Some vehicles may include one or more components that are not configured to be actuated by a vehicle processor, but rather are hardwired to a user input device (such as a button or switch) in the vehicle. Such components can be considered to be legacy components. The concepts disclosed herein encompass modifying such legacy components to enable them to be remotely actuated by the handheld device used to conduct a vehicle inspection. In an exemplary, but not limiting embodiment, such legacy components are modified to enable them to be activated by a vehicle processor logically coupled to a wireless data link, to receive and respond to a wireless signal from the handheld device used to perform the vehicle inspection. In another exemplary, but not limiting embodiment, such legacy components are modified by logically coupling them to a wireless data link, to receive a signal from the handheld device used to perform the vehicle inspection (it should be noted that multiple legacy components can be coupled to a common wireless data link, or one or more legacy components can each be provided a dedicated wireless data link). In another exemplary, but not limiting embodiment, the vehicle is modified to add an actuator (such as a solenoid or servo) that is coupled to a legacy component, to enable the legacy component to be remotely actuated by the handheld device used to perform the vehicle inspection. The actuator can be logically coupled to a vehicle processor that itself is coupled to a wireless data link to receive an actuation signal from the handheld device, or the actuator can itself be logically coupled to a wireless data link used to receive an actuation signal from the handheld device used to perform the vehicle inspection.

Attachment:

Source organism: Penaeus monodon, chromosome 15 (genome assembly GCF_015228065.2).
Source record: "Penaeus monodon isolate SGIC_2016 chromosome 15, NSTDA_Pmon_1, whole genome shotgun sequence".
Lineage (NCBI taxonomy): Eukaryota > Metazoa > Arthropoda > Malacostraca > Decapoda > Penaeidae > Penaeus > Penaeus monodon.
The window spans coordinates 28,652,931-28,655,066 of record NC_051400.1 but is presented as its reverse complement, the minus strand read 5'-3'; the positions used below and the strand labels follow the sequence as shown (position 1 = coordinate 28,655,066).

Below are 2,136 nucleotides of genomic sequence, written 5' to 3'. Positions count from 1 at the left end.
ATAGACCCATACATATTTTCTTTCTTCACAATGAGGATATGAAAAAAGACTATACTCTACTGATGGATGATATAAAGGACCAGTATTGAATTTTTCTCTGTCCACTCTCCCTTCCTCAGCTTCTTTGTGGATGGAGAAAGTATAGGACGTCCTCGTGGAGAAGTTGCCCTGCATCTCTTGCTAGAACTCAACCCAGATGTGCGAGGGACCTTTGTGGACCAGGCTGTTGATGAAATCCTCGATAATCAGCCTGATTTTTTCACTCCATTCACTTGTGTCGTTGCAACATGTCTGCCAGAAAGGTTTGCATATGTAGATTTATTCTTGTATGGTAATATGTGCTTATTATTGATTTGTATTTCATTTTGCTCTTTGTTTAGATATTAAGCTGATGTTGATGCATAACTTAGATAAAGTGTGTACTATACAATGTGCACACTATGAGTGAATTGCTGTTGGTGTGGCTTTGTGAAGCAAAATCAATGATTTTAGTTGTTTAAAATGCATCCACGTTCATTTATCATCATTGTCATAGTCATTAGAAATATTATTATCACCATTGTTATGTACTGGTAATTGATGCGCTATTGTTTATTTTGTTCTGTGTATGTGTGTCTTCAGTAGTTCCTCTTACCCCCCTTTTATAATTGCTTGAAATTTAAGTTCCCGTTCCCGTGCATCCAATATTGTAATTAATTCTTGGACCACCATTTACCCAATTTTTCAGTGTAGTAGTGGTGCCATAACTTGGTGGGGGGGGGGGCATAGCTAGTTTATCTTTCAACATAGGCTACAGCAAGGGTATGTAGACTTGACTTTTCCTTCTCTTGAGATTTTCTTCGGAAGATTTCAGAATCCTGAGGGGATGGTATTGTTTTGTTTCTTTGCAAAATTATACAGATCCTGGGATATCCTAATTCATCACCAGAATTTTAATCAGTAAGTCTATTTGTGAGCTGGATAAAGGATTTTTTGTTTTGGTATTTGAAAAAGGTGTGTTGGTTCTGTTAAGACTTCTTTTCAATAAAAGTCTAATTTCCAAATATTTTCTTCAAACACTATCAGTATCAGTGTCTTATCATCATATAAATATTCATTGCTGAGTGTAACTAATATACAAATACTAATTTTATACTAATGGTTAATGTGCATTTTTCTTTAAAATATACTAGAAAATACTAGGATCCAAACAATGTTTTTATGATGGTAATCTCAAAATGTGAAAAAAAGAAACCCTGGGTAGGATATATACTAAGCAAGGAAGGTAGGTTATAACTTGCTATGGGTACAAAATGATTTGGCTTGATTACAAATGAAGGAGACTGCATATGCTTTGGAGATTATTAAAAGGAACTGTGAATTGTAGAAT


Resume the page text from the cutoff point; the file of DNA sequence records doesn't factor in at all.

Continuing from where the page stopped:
In an exemplary, but not limiting embodiment, in addition to enabling vehicle components to be remotely actuated, the handheld device provides a record indicating that a location or component of a vehicle or other type of apparatus or system was visited during an inspection. In such an embodiment, the portable device (i.e., the handheld device) includes a sensor that produces a signal indicative that an operator has positioned the portable device proximate a location or component. A record of the signal produced by the sensor is made and is stored within the portable device, providing evidence that the operator was sufficiently close to the location or component to make an inspection of the location or component. In at least some exemplary related embodiments, a token is affixed adjacent to each location on the vehicle where the handheld device is to generate a record providing proof that the handheld device was proximate to that location. The sensor in the handheld device responds to the token to detect when the portable device is proximate to the location. The token causes the signal produced by the sensor to identify the location or component, e.g., a specific tire on a vehicle or a specific component of a system or other apparatus, or a particular location. In some embodiments, the token includes data that are conveyed to the portable device, indicating that remote actuation of a vehicle component proximate to the token is actuatable, such that the portable device will indicate to the user that remote actuation is available. In most applications, a plurality of tokens are provided, each token being associated with and affixed adjacent to a different one of the plurality of components or locations. The token then causes the signal produced by the sensor to identify the location or component when the portable device is proximate to the location or component associated with the token. Also, different predetermined ranges can be specified for the plurality of location or components, so that an appropriate predetermined range can be specified for each location or component.